In my days studying Economics we considered the views of Malthus who forecast that the world would run out of food because population was growing exponentially whereas the food supply could only grow in a linear fashion.
With exponential growth, the larger the quantity gets, the faster it grows. Think about that. One microbe in a jar divides into two, then four, then eight, then sixteen etc. So if it takes 10 days to half fill the jar, how long does it take to fill the jar? The answer is 11 days.
Do you see how, at every division, the number of microbes created is doubling? This is acceleration at an accelerating pace and is the principle behind nuclear fission. It is also called “compound” growth and Einstein, who knew a thing or two about nuclear fission, described it in terms of the greatest wonder in the world.
So, if you borrow to buy growth assets of $100,000 which grow at, say, 9 per cent compound (exponential) growth per year your asset will grow by $100,000 to $200,000 in 8 years and then by $200,000 in the next period and then by $400,000 and so on, and so on.
But, it gets better, because the interest you pay at, say, 9 per cent (linear) only costs just over 6 per cent when the average marginal tax payer (30%) claims it against their taxable income.
Any wonder that the smart people buy growth assets, and any wonder that they lever up the growth by borrowing, especially considering the government is so happy to encourage it with tax breaks? These tax breaks become more valuable, and the after-tax margin between the (linear) interest cost and the exponential (compound) growth rate grows greater, the higher the investor’s marginal tax rate.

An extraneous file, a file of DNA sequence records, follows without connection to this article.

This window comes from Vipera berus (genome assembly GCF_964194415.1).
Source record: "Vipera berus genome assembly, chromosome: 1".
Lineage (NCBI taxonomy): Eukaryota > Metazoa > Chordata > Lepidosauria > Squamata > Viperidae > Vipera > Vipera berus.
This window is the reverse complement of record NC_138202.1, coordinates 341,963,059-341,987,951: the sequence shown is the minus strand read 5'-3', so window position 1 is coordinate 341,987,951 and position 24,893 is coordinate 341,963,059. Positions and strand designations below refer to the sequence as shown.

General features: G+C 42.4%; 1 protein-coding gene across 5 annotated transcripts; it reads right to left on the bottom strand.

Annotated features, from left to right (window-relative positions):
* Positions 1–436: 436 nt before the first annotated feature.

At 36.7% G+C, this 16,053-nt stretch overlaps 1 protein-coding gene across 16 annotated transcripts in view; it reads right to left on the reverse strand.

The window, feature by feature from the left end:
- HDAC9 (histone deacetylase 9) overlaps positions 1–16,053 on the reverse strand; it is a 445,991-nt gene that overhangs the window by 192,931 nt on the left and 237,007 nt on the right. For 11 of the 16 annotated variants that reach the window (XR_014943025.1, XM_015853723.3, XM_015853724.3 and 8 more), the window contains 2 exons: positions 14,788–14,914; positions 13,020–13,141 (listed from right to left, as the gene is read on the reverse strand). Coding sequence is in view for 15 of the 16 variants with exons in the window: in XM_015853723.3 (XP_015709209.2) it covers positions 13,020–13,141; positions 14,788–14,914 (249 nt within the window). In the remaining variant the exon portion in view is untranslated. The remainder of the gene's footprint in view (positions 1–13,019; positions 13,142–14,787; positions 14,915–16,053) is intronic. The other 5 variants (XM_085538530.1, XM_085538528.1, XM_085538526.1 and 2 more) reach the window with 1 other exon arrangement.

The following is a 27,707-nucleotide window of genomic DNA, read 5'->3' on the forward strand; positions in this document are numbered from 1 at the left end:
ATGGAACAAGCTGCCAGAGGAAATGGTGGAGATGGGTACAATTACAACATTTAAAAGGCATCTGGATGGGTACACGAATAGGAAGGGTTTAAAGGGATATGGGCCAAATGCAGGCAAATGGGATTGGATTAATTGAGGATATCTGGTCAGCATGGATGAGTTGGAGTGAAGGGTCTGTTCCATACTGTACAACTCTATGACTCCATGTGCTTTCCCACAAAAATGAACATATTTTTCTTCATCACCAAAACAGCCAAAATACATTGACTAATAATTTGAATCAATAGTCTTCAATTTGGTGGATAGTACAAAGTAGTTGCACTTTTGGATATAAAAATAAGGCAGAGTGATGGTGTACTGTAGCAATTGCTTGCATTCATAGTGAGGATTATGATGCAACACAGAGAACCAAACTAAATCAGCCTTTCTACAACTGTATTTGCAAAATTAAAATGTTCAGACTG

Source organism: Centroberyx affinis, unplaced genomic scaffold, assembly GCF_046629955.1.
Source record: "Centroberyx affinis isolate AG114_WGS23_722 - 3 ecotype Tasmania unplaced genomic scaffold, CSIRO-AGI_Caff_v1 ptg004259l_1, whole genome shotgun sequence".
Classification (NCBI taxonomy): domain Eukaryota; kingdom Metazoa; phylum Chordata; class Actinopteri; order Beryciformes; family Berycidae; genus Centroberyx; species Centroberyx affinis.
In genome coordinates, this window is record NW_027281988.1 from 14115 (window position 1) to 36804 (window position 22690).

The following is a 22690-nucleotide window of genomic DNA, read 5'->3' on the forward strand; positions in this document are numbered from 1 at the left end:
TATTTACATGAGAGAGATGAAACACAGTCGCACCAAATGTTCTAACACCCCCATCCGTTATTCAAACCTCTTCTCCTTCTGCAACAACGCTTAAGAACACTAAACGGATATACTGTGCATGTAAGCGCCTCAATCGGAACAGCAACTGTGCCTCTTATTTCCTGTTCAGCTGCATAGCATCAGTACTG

Insecure people will focus on the negatives of borrowing, not on the positives of securing their future.
Certainly, life’s basic premise is that you win some and you lose some, but remember, in everything you do, “anything worth doing is worth doing poorly at first”. It is not possible to achieve bigger and better goals unless you are willing to perform poorly at first, because, it is not perfect practice that makes perfect but imperfect practice.
Nobody gets it right the first time. Fortunately, it is hard to lose with reasonable property even if you do it poorly, but you must be prepared to do it imperfectly until you reach the point when you can do it in an excellent fashion.
Yes, the future is a mystery, but there is absolutely no doubt that those who employ the principles of exponential (compound) growth will be far better off than those who don’t.